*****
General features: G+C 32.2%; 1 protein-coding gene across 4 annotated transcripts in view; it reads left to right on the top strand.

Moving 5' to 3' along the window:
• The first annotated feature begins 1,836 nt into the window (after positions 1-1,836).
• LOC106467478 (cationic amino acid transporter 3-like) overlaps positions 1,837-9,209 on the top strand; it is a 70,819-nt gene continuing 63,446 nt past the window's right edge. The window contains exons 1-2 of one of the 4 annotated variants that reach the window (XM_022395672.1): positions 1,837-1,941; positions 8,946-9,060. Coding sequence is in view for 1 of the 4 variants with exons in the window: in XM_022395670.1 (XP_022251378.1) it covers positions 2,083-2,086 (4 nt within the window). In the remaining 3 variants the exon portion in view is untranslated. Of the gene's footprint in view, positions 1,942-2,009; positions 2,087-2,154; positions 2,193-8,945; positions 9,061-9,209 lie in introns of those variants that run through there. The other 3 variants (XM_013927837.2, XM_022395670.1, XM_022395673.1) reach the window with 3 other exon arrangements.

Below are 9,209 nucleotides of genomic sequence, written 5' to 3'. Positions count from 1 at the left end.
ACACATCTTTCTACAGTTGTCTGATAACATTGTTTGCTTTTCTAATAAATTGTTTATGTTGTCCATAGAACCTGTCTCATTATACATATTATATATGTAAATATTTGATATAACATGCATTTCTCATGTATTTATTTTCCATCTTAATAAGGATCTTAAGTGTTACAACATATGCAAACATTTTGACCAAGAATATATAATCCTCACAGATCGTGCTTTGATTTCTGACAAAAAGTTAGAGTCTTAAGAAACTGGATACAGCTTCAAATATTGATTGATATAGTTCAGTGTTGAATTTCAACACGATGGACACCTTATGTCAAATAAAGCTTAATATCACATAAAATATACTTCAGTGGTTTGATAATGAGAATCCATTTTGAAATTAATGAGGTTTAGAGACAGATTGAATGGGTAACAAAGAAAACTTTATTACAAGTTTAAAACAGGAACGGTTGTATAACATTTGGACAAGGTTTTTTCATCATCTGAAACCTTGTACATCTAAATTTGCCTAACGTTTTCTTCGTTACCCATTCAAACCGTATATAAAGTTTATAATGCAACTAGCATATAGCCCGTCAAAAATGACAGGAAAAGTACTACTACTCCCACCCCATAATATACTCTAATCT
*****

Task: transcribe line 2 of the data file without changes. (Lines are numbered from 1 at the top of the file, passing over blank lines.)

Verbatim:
Moving 5' to 3' along the window: